The Britannia mine, located 45km north of Vancouver, British Columbia, Canada, commenced production of copper ore over 100 years ago. Some 36 years after the mine closed, it continues to generate an average of about 300kg/day each of copper and zinc, as well as relatively minor amounts of other metals, dissolved in some 5 million cubic metres of acid rock drainage (ARD) each year. Environmental remediation work by the Province of British Columbia commenced in 2001, after securing C30 million from the former mine owners to address environmental liabilities. Implementation of the environmental remediation work at the mine stimulated interest in development of a part of the mine property by a local developer and, through a well-planned and collaborative approach, led to construction of new infrastructure for the existing community at Britannia Beach, including private home ownership, new development lots and the rejuvenation of the town. This renewed interest in the Britannia mine (declared a Canadian national Historic Site in 1989) and the associated community resulted in the contribution of government (Federal and Provincial) and private funds into the restoration of the iconic mill building in Britannia Beach. Additional funds were secured and realised for major facility upgrades to the Britannia Mine Museum, which occupies lands once used by the former mineral processing operations at the mine. Further tourist interest in the site is expected following recently completed upgrades to the adjacent Sea-to-Sky Highway leading northward to the 2010 Winter Olympic events in Whistler.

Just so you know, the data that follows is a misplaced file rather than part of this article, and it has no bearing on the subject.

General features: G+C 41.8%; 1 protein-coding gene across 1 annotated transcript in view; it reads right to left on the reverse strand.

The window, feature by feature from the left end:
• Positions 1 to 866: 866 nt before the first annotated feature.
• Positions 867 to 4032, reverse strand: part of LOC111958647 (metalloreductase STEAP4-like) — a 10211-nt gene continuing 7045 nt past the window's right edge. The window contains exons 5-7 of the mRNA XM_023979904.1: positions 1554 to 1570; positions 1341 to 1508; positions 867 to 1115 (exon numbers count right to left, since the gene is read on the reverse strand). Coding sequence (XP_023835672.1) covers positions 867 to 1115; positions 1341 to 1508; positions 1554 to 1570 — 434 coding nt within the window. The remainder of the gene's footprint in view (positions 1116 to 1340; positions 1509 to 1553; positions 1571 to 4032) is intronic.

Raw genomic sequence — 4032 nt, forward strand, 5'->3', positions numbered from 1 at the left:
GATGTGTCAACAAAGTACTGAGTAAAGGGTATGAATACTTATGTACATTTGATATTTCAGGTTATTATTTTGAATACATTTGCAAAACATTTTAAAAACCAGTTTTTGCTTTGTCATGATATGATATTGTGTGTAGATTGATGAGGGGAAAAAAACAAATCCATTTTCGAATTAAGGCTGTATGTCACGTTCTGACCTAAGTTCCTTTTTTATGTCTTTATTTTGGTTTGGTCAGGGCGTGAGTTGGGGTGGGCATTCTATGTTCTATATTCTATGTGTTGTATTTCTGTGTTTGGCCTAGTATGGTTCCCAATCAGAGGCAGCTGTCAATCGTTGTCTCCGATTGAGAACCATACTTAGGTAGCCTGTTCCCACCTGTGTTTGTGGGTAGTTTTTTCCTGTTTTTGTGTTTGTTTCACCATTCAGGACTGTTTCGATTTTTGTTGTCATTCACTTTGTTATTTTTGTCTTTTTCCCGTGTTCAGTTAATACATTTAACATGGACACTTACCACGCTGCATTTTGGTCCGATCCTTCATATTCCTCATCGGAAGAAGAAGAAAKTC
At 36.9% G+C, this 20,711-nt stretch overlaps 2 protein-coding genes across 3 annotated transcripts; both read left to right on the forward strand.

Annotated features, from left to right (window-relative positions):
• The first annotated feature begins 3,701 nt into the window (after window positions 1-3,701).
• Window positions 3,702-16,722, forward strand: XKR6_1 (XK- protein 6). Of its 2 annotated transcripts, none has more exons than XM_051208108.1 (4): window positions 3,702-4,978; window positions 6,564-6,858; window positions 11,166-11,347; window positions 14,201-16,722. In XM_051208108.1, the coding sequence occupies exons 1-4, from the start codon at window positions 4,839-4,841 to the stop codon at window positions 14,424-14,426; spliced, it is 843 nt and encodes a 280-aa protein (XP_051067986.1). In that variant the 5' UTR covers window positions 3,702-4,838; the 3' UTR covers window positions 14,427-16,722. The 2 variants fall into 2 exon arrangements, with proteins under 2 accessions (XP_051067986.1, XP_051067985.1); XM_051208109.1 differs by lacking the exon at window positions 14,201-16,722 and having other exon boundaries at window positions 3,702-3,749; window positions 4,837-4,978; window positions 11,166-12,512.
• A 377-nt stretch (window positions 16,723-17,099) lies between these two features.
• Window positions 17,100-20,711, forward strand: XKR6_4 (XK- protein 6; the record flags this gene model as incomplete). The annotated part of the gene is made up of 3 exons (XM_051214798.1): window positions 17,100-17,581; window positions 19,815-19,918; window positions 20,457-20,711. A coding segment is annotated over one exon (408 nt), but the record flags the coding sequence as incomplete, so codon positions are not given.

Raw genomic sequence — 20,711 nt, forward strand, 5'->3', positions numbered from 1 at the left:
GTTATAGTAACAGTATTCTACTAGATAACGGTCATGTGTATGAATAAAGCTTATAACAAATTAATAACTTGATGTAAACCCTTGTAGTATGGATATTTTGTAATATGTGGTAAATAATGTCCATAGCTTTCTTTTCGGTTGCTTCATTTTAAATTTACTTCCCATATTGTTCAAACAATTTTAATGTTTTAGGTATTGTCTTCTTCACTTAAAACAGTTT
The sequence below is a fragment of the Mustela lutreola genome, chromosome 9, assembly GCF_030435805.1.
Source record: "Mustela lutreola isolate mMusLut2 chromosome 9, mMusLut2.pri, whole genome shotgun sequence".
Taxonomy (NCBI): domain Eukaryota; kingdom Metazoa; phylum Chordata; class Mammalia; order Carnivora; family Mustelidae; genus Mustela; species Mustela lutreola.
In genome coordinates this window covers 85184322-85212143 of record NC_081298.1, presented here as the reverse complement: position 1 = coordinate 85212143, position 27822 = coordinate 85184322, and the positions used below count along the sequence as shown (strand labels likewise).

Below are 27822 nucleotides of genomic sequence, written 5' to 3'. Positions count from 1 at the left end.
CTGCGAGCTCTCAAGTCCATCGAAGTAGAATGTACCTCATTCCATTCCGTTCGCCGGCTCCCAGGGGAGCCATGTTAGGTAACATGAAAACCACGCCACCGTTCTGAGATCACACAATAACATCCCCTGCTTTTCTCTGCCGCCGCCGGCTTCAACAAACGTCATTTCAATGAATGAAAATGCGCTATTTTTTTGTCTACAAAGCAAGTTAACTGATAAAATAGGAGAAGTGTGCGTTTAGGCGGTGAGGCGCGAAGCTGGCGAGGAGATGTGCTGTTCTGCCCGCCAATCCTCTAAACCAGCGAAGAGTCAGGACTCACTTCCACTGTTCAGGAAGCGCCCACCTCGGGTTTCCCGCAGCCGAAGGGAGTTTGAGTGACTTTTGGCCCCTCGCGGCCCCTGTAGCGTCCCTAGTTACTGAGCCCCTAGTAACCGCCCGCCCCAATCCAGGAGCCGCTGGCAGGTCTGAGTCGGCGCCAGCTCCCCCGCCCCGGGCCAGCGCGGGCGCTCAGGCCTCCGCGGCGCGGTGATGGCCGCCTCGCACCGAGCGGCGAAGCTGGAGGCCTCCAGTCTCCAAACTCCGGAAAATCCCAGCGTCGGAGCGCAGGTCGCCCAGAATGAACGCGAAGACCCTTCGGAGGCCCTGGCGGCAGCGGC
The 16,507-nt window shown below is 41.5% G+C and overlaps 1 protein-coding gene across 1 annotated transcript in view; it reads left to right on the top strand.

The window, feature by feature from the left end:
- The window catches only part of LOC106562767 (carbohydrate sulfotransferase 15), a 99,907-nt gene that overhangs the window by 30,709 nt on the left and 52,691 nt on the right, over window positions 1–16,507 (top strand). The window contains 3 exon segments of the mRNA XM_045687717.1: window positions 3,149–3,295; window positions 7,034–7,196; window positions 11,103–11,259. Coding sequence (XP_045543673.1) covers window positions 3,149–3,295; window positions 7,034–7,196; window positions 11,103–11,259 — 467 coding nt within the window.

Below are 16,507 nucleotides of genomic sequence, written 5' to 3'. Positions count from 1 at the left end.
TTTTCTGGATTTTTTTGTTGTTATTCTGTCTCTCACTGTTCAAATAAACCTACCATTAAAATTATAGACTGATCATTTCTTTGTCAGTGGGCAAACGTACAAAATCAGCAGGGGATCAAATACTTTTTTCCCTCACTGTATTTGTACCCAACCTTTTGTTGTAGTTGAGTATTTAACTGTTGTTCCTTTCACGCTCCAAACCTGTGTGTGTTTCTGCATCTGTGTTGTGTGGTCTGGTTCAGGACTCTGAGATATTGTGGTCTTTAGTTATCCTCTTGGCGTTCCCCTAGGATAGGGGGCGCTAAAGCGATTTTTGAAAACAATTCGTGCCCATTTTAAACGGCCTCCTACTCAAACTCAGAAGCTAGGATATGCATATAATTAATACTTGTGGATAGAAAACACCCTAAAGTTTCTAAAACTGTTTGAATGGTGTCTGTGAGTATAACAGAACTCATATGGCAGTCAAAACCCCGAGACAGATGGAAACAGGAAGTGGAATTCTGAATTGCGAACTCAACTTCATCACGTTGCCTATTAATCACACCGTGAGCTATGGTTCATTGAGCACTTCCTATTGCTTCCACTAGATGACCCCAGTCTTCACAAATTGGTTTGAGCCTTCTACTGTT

O'Hara, G., Bordian, J., Clausen, K. & Wernick, B. G. (2010). Environment remediation works stimulate renewed interest in mine heritage and tourism at Britannia Beach. In A.B. Fourie, M. Tibbett, & J. Wiertz (Eds.), Proceedings of the Fifth International Conference on Mine Closure. Australian Centre for Geomechanics, Viña del Mar (pp. 205-215).